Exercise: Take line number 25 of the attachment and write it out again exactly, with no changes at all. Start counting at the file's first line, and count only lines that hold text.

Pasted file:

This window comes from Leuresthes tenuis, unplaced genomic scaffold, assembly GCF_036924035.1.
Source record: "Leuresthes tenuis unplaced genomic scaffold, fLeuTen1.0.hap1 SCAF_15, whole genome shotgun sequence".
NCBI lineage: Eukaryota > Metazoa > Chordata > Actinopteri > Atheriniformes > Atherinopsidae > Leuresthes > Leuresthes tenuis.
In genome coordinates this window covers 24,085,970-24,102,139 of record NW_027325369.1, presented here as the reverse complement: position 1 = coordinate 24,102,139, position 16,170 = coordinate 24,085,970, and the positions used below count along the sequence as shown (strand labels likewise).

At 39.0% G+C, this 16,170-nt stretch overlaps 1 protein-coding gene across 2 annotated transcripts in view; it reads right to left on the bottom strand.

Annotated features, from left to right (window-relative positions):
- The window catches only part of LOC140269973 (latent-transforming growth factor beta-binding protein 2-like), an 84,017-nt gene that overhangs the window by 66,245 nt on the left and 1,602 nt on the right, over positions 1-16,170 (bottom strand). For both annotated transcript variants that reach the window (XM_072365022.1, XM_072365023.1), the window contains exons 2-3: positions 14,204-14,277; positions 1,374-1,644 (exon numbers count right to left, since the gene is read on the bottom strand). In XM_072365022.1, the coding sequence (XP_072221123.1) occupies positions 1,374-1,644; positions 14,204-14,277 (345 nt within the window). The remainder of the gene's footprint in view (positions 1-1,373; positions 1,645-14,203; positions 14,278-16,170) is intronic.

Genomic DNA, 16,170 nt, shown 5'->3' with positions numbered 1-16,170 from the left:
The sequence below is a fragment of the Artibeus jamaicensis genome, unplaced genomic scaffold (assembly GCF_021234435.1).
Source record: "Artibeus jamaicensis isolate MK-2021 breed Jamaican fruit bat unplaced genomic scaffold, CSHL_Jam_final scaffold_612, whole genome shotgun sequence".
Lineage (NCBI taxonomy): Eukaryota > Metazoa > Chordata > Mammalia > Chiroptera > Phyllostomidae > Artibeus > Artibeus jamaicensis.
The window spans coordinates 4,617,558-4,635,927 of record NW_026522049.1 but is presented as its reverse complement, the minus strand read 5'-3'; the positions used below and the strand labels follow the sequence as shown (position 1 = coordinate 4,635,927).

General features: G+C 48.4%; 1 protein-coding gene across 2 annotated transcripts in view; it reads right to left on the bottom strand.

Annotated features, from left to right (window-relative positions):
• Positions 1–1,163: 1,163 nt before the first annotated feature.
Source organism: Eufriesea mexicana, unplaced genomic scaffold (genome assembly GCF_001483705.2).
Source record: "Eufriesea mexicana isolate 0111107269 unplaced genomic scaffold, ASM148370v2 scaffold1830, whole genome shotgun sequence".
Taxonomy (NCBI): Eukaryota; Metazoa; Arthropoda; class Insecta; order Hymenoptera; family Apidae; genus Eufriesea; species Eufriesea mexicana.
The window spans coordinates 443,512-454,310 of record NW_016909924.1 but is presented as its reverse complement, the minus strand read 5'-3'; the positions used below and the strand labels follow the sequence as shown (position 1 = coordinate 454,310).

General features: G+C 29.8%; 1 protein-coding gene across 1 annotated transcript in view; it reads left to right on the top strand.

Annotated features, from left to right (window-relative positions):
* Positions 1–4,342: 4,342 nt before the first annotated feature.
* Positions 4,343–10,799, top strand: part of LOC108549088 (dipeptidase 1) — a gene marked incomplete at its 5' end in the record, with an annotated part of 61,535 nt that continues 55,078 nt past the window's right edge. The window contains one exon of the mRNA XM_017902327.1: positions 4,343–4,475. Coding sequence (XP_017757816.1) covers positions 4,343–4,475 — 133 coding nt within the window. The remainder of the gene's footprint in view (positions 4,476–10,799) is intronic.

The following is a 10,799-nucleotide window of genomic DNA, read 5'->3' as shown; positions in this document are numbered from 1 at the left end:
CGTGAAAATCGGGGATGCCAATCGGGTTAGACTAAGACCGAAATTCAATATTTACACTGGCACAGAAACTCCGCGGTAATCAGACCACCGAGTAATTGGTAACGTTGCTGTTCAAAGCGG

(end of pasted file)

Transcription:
CGTGAAAATCGGGGATGCCAATCGGGTTAGACTAAGACCGAAATTCAATATTTACACTGGCACAGAAACTCCGCGGTAATCAGACCACCGAGTAATTGGTAACGTTGCTGTTCAAAGCGG